03:01am Monday 25 September 2017

Spouses of stroke survivors face lingering health issues

Study Highlights

  • Caregiver spouses of stroke survivors are at an increased risk of mental and physical health issues that may continue for years after stroke.
  • Spouses of stroke survivors reported lower scores in several mental and physical areas — more health issues affecting their lives, less vitality, and reduced social function — not only during the first years after stroke but also in the long-term.

DALLAS— Caregiver spouses of stroke survivors are at an increased risk of mental and physical health issues that may continue for years, according to research in the American Heart Association journal Stroke.

Swedish researchers evaluated 248 stroke survivors, below age 70 (average mid-sixties), and their spouses at stroke onset and compared the results with 245 non-stroke controls for seven years after the stroke event.

At the seven-year follow-up, 16.5 percent of survivors had suffered a recurrent stroke. Spouses of survivors reported lower scores in several mental and physical areas — more health issues affecting their lives, less vitality, and reduced social function — not only during the first years after stroke but also in the long-term.

Caregivers’ quality of life was most adversely affected by their spouses’ level of disability, cognitive difficulties and depressive symptoms.

“It is known that spouses of older stroke patients experience health-related physical and mental issues, and that the degree of their problems is associated with the severity of the stroke, but ours is the first long-term study of seven years follow up to explore this in a younger group of people,” said Josefine Persson, M.Sc., study author and a researcher and Ph.D. candidate at the Institute of Neuroscience and Physiology at Sahlgrenska Academy, University of Gothenburg, Sweden.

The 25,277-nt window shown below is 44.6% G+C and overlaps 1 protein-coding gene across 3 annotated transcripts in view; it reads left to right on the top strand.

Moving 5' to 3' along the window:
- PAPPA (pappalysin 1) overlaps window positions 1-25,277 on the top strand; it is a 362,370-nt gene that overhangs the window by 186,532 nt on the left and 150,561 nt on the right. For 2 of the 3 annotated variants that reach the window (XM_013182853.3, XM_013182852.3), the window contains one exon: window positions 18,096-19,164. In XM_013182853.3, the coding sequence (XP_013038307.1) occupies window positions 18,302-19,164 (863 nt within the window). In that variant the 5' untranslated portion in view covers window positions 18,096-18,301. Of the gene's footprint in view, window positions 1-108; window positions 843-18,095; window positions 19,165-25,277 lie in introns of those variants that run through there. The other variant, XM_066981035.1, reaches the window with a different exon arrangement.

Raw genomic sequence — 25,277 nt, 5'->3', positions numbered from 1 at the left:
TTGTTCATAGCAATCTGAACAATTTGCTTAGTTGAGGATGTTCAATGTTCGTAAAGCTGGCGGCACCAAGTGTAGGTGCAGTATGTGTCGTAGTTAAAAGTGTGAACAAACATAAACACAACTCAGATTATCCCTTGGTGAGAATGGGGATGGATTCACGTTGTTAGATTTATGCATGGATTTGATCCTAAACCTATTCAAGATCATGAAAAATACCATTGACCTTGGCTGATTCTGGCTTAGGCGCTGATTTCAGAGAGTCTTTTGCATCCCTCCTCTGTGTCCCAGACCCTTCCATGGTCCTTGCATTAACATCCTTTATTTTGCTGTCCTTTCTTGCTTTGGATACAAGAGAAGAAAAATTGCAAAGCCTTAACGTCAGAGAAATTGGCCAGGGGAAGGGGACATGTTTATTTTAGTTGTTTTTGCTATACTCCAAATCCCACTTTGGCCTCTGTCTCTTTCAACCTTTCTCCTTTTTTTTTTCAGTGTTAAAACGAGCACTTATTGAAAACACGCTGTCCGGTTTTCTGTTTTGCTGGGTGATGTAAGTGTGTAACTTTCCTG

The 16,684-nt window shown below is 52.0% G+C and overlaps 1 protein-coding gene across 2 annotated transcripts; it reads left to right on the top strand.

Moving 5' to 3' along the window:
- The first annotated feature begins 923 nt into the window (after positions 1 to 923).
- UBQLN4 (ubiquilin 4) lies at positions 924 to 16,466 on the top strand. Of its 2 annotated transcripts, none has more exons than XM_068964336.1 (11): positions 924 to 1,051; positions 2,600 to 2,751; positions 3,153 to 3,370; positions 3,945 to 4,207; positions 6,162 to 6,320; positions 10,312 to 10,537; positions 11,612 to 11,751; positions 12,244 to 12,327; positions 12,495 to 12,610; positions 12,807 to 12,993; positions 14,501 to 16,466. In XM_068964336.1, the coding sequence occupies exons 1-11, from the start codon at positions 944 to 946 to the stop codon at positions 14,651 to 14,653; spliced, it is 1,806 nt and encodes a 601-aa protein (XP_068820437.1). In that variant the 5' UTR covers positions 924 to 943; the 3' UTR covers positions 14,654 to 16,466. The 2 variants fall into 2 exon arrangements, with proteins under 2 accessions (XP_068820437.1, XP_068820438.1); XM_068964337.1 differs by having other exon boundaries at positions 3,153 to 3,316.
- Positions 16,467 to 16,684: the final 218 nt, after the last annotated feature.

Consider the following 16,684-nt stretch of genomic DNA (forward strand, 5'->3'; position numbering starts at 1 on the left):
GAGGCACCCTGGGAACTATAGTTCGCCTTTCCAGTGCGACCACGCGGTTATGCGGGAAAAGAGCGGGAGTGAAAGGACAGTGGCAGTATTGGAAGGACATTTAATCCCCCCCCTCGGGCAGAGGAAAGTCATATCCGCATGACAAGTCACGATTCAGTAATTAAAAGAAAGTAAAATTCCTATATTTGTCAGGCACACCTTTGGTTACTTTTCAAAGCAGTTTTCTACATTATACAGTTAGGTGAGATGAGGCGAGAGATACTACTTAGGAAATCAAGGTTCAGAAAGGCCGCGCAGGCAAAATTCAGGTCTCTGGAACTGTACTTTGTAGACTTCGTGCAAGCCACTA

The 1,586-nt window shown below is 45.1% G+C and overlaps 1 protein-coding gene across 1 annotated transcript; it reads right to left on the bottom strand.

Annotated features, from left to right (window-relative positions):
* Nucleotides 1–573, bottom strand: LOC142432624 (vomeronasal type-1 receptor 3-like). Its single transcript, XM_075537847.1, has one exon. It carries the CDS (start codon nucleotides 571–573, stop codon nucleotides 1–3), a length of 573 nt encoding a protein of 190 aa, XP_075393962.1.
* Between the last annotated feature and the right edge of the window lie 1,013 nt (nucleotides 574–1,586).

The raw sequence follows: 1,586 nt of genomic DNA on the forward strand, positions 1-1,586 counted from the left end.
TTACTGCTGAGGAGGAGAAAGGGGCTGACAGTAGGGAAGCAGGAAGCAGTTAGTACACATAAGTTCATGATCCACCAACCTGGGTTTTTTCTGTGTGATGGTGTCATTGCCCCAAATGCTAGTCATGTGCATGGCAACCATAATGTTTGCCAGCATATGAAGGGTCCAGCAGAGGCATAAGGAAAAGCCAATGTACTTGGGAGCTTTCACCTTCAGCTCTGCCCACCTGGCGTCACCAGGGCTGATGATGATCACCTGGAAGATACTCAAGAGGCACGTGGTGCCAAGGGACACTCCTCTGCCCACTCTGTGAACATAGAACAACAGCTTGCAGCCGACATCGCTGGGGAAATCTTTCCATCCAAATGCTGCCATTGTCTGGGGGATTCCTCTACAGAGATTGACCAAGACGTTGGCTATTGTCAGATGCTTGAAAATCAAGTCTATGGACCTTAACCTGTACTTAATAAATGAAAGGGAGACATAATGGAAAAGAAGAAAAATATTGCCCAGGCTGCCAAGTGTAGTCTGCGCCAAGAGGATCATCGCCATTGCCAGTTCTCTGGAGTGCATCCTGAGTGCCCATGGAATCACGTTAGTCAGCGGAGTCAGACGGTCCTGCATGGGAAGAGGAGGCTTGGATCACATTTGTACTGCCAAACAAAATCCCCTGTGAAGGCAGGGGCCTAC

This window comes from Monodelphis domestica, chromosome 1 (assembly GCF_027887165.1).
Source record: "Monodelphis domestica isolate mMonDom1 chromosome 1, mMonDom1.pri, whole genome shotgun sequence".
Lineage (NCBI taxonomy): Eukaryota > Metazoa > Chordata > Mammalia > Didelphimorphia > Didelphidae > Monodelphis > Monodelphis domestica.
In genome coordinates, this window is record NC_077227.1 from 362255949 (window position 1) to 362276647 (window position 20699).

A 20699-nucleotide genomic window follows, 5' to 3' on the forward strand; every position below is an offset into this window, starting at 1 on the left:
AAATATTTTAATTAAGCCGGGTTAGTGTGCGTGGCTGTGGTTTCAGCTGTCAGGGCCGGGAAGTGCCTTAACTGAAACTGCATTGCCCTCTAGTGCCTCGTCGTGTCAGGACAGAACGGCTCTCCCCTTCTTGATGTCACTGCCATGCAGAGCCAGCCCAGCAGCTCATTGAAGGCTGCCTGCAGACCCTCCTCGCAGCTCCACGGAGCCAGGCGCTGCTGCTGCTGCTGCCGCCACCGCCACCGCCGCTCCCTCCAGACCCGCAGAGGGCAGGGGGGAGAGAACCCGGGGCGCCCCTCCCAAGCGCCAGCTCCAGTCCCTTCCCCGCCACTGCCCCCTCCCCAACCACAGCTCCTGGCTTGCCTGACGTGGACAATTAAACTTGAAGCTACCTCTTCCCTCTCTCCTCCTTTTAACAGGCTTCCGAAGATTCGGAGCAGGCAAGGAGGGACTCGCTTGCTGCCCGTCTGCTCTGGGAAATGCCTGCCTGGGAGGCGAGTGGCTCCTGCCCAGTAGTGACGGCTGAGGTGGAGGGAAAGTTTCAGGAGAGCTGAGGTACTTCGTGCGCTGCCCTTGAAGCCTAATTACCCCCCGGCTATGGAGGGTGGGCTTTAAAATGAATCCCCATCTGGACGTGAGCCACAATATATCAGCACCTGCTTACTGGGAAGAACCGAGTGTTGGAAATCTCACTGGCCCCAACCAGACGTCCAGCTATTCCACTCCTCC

“Our results also highlight the impact on the spouses’ mental health due to demanding changes in the life situations of these families, not only during the first years after stroke onset but also in the long term.”

Researchers said juggling work and caregiving is different among younger and older caregivers. “Caring for a spouse after a stroke can be demanding and can reduce a husband or wife’s time spent at their occupation, which also can be a burden for many younger families, and the underlying problems can continue several years,” Persson said. The findings also have implications for healthcare policymakers and calls attention to the need for greater social support for these individuals, she said.

Researchers surveyed spouses with questionnaires to measure their health status and calculate their quality of life. Age, children, education and work status were also included in the review.

They made subjective reports of mental health, vitality, social functioning and emotional status of spouses by phone questionnaires or face-to-face evaluation.

The stroke survivors underwent standardized tests to assess the severity of their stroke, degree of disability and dependence on caregivers, body pain, daily living activities, depression and anxiety.

Co-authors are Lukas Holmegaard, M.D.; Ingvar Karlberg, M.D., Ph.D.; Petra Redfors, M.D., Ph.D.; Katarina Jood, M.D., Ph.D.; Christina Jern, M.D., Ph.D; Christian Blomstrand, M.D., Ph.D.; and Gunilla Forsberg-Wärleby, Ph.D. and. Author disclosures and funding are on the manuscript.

Additional Resources:

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